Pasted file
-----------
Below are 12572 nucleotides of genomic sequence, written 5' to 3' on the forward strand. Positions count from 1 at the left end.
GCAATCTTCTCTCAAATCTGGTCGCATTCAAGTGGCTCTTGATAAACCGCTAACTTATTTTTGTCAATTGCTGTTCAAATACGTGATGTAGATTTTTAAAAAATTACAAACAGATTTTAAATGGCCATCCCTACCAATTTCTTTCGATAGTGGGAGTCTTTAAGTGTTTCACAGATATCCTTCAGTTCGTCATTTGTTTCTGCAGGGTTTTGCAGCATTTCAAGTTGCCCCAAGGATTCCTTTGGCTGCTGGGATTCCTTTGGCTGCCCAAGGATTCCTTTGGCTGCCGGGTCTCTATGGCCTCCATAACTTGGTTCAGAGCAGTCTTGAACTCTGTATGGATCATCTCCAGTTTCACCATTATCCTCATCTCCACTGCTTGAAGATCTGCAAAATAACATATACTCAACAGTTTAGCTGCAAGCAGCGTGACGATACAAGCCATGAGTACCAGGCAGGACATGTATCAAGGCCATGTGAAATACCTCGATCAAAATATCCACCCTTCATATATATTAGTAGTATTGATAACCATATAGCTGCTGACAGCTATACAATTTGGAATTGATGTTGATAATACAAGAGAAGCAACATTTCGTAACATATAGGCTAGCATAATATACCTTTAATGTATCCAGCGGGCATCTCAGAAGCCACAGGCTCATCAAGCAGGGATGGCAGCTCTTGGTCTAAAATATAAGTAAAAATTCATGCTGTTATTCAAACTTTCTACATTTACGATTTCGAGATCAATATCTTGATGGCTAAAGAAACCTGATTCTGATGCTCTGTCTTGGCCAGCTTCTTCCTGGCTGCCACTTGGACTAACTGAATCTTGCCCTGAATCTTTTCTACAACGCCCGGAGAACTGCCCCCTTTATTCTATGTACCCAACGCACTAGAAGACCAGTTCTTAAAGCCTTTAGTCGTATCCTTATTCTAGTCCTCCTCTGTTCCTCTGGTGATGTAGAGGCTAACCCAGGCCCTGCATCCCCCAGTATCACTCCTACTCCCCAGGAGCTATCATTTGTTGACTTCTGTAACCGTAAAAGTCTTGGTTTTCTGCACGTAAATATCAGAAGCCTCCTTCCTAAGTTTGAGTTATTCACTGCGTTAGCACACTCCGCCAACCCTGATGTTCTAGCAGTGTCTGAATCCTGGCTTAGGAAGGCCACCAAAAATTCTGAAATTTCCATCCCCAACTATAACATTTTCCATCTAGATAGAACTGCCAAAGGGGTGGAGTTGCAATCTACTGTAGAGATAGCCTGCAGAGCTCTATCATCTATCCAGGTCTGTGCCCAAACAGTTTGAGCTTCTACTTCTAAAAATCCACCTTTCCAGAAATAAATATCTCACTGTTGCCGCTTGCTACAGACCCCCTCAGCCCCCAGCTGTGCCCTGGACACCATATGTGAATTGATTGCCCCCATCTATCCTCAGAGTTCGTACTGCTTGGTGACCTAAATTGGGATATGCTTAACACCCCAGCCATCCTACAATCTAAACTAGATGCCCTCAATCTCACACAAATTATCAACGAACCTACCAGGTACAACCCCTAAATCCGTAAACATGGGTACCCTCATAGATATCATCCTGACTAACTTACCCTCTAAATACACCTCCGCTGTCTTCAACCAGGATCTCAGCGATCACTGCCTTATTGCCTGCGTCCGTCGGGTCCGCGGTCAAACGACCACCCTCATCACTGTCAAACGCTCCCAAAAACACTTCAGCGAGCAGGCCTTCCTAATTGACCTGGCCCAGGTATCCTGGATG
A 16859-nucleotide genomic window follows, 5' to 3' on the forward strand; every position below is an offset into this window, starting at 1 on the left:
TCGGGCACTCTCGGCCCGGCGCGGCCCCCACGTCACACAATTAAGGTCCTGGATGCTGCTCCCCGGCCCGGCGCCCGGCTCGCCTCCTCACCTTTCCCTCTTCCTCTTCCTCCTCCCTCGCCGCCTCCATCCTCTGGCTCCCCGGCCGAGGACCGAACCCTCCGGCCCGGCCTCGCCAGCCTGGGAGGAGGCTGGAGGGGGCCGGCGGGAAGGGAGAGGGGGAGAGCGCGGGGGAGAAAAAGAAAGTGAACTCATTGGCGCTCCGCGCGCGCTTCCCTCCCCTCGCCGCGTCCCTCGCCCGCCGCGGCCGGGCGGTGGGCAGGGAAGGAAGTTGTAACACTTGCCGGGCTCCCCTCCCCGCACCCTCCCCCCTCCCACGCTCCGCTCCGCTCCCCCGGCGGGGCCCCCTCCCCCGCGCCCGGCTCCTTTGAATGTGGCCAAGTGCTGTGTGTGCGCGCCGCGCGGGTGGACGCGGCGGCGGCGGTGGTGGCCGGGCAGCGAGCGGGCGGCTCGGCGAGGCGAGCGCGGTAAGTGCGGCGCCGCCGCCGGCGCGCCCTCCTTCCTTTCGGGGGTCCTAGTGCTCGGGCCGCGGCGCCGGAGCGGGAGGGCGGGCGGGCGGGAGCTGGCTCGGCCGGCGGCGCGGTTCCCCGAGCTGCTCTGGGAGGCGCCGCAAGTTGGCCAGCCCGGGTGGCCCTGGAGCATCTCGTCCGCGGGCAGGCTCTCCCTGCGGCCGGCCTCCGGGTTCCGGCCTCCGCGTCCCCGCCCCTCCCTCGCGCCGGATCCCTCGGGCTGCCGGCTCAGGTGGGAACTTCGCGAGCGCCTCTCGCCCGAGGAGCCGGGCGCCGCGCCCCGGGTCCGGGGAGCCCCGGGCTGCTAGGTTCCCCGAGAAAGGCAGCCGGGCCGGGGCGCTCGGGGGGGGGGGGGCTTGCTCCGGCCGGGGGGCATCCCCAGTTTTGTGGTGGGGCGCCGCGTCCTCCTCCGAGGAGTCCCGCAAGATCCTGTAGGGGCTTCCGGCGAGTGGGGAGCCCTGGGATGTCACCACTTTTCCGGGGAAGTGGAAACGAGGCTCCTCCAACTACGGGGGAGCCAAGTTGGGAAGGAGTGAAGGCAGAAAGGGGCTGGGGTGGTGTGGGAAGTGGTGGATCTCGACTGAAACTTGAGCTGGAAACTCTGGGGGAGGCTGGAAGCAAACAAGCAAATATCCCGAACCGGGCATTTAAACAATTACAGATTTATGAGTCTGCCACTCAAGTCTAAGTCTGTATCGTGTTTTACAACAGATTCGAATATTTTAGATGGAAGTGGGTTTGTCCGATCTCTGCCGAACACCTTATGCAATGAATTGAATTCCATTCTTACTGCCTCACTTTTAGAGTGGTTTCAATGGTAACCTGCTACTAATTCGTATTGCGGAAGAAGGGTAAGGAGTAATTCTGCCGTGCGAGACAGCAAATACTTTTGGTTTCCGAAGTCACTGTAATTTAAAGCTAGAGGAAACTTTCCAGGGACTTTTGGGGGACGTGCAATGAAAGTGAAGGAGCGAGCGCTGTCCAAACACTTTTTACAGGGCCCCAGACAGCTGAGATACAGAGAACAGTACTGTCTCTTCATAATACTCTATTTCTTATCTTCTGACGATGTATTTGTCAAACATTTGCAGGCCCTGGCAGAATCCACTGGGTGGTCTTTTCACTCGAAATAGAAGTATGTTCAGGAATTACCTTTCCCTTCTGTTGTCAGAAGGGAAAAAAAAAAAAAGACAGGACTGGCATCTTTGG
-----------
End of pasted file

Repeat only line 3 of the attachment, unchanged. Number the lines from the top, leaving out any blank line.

A 16859-nucleotide genomic window follows, 5' to 3' on the forward strand; every position below is an offset into this window, starting at 1 on the left: